Making REDD Work…
For climate, countries, communities and biodiversity conservation
CARE-Tanzania ● African Wildlife Foundation ● Jane Goodall Institute Tanzania World ● Wide Fund ● Wildlife Conservation Society ● TaTEDO ● Tanzania Forest Conservation Group and MJUMITA ● Wildlife Conservation Society of Tanzania ● Mpingo Conservation and Development Initiative
Key Messages to Parties to the UN FCCC from REDD Pilot Projects in Tanzania Civil society organizations and forest communities in Tanzania are engaging in REDD+ through participation in national programme development, awareness raising, advocacy and implementation of pilot projects on the ground. Based on this experience, we encourage Parties to the UN FCCC to consider the following key messages on REDD.
1. REDD needs to be adequately Financed Parties should come to an agreement on, and support implementation of, REDD financing mechanisms as a matter of urgency There are important questions regarding how REDD will be financed. Nonetheless, it is urgent that these be addressed and an effective mechanism (or mechanisms) be established soon. From the experience of Tanzania we know that getting “REDD ready” requires significant time and investment. Some communities are already doing the work of REDD based on the promise of direct benefits in the future. If systematic REDD financing is not forthcoming soon, there is a danger that countries will rush ahead to reach the performance-based stage when REDD payments can be accessed, short-cutting the essential steps to readiness. That would put in place REDD schemes without the proper governance and policy reforms to ensure that social and environmental safeguards are upheld. Regardless of the mechanism(s) selected, REDD financing at all levels should be: • • • • • • •
Adequate - covering REDD’s full costs, including all the readiness provisions Accessible - particularly to women and men inforest communities who are doing the work, and bearing the costs, of REDD Timely – including recognition that communities may need funding up front to make the investments required for effective REDD Performance based – tied to verification of carbon emissions reductions and compliance with strong social and environmental standards Well governed – including fair and enforceable Transparent and Accountable – at all levels Adaptable – financing mechanisms may have to be adjusted over time, based on experience and changing circumstances in REDD programmes
A REDD Window under the Green Climate Fund provides an immediate opportunity to mobilise and channel funds to get REDD right.
2.REDD Needs Strong Safeguards REDD should require participating countries to adopt a robust mechanism for reporting on performance against environmental and social safeguards REDD has benefits and risks for the environment and for people, particularly indigenous peoples and forest-dependent communities. Strong, effective social and environmental safeguards help ensure that these risks are minimized, and that the greatest possible benefits are realized. The international agreement to establish a system for reporting on safeguards provides an important foundation for action. The requirements for compliance with this commitment to safeguards under the UN FCCC should be made stronger. Further, each country engaging in REDD will ultimately have to make its own commitments to safeguards development, implementation and monitoring. Reporting against National REDD safeguards should be: • • • • •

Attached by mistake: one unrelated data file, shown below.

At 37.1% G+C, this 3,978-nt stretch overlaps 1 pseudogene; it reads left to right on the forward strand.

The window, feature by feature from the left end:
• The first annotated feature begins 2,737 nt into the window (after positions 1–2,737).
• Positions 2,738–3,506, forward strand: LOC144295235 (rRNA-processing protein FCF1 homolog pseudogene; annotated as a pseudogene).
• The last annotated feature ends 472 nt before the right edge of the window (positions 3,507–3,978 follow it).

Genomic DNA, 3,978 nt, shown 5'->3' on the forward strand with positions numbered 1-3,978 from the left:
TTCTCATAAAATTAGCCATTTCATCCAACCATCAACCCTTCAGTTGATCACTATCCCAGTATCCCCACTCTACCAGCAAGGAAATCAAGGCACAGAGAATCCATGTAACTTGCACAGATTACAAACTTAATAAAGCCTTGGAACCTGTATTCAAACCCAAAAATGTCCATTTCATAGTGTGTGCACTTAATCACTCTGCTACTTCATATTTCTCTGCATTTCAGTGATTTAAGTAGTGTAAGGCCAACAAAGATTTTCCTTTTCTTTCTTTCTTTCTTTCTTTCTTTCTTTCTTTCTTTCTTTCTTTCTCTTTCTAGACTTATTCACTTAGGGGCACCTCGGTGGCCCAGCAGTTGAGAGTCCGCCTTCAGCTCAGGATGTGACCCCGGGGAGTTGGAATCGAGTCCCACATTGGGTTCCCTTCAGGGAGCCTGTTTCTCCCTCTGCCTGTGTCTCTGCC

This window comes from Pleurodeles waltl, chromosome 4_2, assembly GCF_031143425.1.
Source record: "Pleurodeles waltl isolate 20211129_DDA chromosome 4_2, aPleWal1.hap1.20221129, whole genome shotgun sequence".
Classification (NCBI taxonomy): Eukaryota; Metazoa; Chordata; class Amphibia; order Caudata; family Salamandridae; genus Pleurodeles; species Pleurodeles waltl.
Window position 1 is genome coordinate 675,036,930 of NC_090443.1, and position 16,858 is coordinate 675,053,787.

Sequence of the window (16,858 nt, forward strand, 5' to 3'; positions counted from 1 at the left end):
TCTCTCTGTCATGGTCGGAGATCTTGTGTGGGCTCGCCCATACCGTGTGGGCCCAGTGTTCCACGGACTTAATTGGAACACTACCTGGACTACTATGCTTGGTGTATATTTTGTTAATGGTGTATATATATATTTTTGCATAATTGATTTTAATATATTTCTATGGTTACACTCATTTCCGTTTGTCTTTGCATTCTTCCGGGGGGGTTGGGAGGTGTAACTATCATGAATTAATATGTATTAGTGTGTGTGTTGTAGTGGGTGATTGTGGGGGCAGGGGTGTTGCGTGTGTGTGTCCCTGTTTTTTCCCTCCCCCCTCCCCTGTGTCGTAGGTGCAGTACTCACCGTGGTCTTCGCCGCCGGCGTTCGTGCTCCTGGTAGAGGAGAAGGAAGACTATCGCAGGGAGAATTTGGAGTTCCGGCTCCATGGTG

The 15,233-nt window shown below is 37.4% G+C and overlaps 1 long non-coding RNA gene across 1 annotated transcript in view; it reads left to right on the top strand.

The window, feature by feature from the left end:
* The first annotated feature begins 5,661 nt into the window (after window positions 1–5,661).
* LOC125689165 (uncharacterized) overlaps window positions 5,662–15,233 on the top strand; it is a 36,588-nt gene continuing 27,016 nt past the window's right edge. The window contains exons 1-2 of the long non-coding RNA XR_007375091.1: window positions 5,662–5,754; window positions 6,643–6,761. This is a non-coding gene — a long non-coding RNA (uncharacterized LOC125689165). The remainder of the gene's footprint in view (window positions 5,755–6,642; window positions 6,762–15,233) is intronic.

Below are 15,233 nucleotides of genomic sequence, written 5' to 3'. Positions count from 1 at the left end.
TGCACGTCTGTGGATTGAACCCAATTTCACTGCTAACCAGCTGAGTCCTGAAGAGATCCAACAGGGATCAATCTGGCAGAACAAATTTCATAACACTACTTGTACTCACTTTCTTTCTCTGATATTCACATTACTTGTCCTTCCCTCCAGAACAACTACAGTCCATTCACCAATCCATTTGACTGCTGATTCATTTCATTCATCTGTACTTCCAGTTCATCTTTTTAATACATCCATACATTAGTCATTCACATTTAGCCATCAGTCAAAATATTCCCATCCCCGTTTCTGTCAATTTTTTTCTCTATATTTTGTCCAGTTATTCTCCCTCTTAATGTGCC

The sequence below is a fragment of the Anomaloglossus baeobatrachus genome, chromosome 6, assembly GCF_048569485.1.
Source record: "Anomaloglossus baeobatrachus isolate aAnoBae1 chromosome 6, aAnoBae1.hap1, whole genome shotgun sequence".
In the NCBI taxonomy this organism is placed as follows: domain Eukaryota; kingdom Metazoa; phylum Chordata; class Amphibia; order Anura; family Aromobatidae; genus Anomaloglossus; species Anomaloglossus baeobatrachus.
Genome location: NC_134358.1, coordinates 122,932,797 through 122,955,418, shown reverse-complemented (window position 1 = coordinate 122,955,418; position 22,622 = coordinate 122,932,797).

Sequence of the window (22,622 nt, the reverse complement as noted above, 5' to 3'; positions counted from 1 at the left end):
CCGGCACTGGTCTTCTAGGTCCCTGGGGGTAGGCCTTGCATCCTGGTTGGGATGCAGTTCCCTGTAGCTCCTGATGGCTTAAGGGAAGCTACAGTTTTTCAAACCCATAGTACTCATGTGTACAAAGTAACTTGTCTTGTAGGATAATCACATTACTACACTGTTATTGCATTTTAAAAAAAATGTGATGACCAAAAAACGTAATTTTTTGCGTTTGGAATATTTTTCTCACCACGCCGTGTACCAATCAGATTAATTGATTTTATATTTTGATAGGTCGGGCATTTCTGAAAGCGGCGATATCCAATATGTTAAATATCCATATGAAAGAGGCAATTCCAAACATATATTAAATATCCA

Transparent such that local data is made public, not just the final collation Based on full and effective participation of local communitiesand civil society Based upon verifiable evidence Adaptable to changing circumstances and developing experience with REDD in practice Supported through integration into national law
3. REDD Can Deliver Benefits and Good Given the above, strong safeguards and adequate financing, REDD has an opportunity to bring significant benefits to communities and ecosystems, and if done right, REDD can be good •
REDD can help conserve forest ecosystems and biodiversity, and benefit participating communities and countries. Pilot projects in Tanzania suggest that – if financing is adequate and equitably distributed – REDD revenues can be beneficial. REDD can also deliver important co-benefits through enhanced ecosystem services to communities relying on local natural resources. Beyond direct project benefits, experience in Tanzania demonstrates that REDD can provide new motivation, resources, and opportunities for, amongst others, • Expanding and reinforcing implementation of existing sustainable forest management mechanisms, such as participatory forest management (PFM); • Protecting and diversifying people’s livelihoods strategies and well-being; • Strengthening community land tenure; and • Further developing awareness of and demands for governance improvements more broadly.
However at a global level, for REDD to be an effective measure for climate change mitigation it must be part of ambitious emissions reduction pledges by Parties • Deforestation and forest degradation are major contributors to global carbon emissions, and forests have the potential to sequester more carbon. However, REDD alone is not the answer. Without urgent and drastic action in other sectors, it is not the only response to climate change.
Dialogue on these key messages was facilitated by the Tanzania Natural Resource Forum: www.tnrf.org